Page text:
The Resurgent India Bonds (RIBs) were launched by the State Bank of India (SBI) in August 1998 to raise financing from nonresident Indians. The bonds, which are of a five-year maturity and are denominated in U.S. dollars, pound sterling, and deutsche marks, raised $4.2 billion. The dollar-denominated bonds, which accounted for over 90 percent of the total funds raised, carry an interest rate of 7.75 percent, the sterling bonds 8 percent, and the deutsche mark bonds 6.25 percent.

Deposits were collected both by the SBI and also by a number of other collecting banks with branches abroad on behalf of SBI. As part of the agreement, these banks were entitled to receive 50 percent of their collections in the form of fixed-rate rupee deposits from the SBI at 9.5 percent for five years. Most of the dollar funds raised were sold by the SBI to the RBI, resulting in a substantial increase in official reserves.

The RBI maintains a “maintenance of value” account to finance any exchange rate losses incurred on the bonds before they mature. This account is funded by the government and the SBI (the SBI’s exchange losses are limited to exchange rate depreciation of 1 percent per annum with the government absorbing any remainder).

9. A small net outflow of portfolio investment occurred during 1998/99 (Chart VI.4). With the onset of the Asian crisis, foreign institutional investors (FIIs) withdrew funds from Indian markets between August 1997 and August 1998, while Indian companies lost access to overseas equity and debt markets. As sentiment to emerging markets improved during the course of 1999 and the outlook for the domestic economy strengthened, FII inflows resumed, averaging $130 million a month during the first ten months of 1999/00, and then accelerating markedly in February to nearly $500 million.5 Portfolio inflows were also bolstered in 1999/00 by a number of ADR issues from Indian companies (Box VI.4).

CHART VI.4
CHART VI.4

INDIA: Selected External Indicators, 1991/92-1999/00

Citation: IMF Staff Country Reports 2000, 155; 10.5089/9781451818543.002.A006

Source: Reserve Bank of India1/ In percent of current receipts.

10. External commercial borrowing, excluding the RIB issue, fell sharply in 1998/99 reflecting the deceleration in industrial growth, the widening spreads on Indian (and developing countries in general) debt in international markets, and the high forward premia on the rupee. The new borrowing that did take place was largely concentrated in the power sector. Despite the turmoil in international financial markets, nonresident Indian (NRI) deposit inflows increased to $1.7 billion in 1998/99, from $1.1 billion in 1997/98. Deposits under the foreign currency nonresident (FCNR(B)) scheme actually declined slightly, perhaps due to the diversion of potential inflows into the RIB issue, but inflows into rupee-denominated accounts increased strongly. The importance of external assistance as a financing source for India continued to decline in 1998/99, while the net outflow of short-term debt reflected the decline in import demand and the difficult conditions in international financial markets. Inflows of external commercial borrowing and short-term debt remained negligible in the first three quarters of 1999/00, but NRI deposits continued to increase.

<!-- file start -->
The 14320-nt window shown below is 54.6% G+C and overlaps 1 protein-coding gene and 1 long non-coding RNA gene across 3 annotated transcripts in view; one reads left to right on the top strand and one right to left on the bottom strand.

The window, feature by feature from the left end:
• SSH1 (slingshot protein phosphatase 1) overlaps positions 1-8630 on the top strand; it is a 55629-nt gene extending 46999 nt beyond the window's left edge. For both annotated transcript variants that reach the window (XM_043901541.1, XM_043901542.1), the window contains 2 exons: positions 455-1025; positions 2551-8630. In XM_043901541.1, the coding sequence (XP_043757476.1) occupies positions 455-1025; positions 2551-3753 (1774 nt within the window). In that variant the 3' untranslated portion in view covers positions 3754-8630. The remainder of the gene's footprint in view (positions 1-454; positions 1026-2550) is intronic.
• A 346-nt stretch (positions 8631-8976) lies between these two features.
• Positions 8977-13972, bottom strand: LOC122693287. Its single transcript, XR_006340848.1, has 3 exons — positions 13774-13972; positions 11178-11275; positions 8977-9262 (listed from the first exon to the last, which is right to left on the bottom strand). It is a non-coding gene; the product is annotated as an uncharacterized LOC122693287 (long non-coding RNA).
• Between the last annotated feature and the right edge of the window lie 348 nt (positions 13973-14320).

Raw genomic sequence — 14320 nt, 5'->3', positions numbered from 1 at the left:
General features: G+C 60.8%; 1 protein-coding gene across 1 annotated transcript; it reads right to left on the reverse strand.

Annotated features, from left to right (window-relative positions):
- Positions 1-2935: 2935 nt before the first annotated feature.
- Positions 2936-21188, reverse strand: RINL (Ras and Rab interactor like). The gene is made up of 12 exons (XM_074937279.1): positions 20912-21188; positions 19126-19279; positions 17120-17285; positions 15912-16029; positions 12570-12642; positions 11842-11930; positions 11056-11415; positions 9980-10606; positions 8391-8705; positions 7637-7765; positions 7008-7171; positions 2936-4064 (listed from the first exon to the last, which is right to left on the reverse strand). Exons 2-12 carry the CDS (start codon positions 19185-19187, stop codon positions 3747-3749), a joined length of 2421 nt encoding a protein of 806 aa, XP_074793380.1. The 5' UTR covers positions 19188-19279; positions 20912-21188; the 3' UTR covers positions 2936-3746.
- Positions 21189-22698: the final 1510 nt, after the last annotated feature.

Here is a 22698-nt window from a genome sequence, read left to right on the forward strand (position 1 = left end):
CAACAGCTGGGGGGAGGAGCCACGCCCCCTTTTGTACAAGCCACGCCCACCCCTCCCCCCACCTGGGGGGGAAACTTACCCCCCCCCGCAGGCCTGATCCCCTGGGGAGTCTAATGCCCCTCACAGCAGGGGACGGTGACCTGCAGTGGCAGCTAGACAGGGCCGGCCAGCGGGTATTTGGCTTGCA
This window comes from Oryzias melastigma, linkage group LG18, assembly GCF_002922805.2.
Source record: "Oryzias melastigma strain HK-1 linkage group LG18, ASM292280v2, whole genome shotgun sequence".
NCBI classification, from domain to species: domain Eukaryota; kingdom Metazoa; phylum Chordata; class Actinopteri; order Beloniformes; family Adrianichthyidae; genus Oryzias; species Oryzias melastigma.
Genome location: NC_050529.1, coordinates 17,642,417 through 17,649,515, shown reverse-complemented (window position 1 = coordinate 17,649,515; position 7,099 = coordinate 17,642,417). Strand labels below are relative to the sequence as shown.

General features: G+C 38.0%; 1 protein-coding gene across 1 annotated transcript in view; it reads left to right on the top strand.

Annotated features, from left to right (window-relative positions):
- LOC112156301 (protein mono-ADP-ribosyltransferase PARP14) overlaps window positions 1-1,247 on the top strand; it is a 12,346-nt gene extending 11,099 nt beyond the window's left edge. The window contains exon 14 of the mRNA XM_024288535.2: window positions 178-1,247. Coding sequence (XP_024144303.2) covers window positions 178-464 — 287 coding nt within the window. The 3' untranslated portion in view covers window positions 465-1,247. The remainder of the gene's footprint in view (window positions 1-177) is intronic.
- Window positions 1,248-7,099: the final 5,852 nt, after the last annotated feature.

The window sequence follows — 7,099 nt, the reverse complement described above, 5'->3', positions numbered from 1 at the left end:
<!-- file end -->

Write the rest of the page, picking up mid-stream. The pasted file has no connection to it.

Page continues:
11. India’s external debt indicators remain favorable (Table VI.3). Total external debt stood at $99 billion (22½ percent of GDP) in December 1999, while short-term debt (on a contracted-maturity basis) was only $4.7 billion (1 percent of GDP). The ratio of short-term debt-to-official reserves declined to 13¼ percent in December 1999, and the debt-service ratio declined to 18 percent in 1998/99, from 19 percent in 1997/98. At end-1999, a little over 50 percent of India’s external debt was denominated in U.S. dollars, while concessional debt accounted for around 39 percent of the outstanding stock. The Indian government has provided guarantees on borrowings by public sector enterprises, development finance institutions, and in some instances to private companies. Such contingent liabilities amounted to $7.5 billion in December 1999, down from a peak of $12.3 billion in March 1995.6

Table VI.3.

India: External Debt, 1994/95-1999/00

(In billions of U.S. dollars; end-of-period)

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Source: Government of India.

Deposits above one year’s maturity. Excludes nonrepayable, nonresident rupee deposits.

Deposits of up to one year’s maturity.

C. Exchange Rate and International Reserves

12. The Asian crisis and its aftermath put the exchange rate under downward pressure on a number of occasions. This initially occurred in August 1997, and intensified in November 1997, causing the RBI to intervene in both the spot and forward markets and to tighten monetary policy. The pressure on the rupee resumed in the aftermath of the sanctions imposed on India in May 1998, and intensified in August 1998 at the height of market tensions following the Russian default. In the latter instance the RBI again tightened monetary policy and also introduced a number of administrative measures, including the withdrawal of the facility to rebook cancelled forward contracts for imports. Uncertainty regarding the outcome of the September/October 1999 general elections again put downward pressure on the exchange rate in August 1999. In this case the RBI responded by announcing it would meet oil import and government debt payments directly from reserves and that it stood ready to intervene, either by itself or through the SBI, as needed.

13. The rupee depreciated by 7 percent against the U.S. dollar and in nominal effective terms in 1998/99 (Chart VI.5). The depreciation of the real effective exchange rate was more modest at 3½ percent given the higher inflation rate in India than in its trading partners during the year. However, the depreciation of the real rate was sufficient to offset the appreciation that has taken place in 1997/98. During 1999/00, the rupee depreciated by a further 2¾ percent against the U.S. dollar, but in nominal and real effective terms it has been broadly unchanged.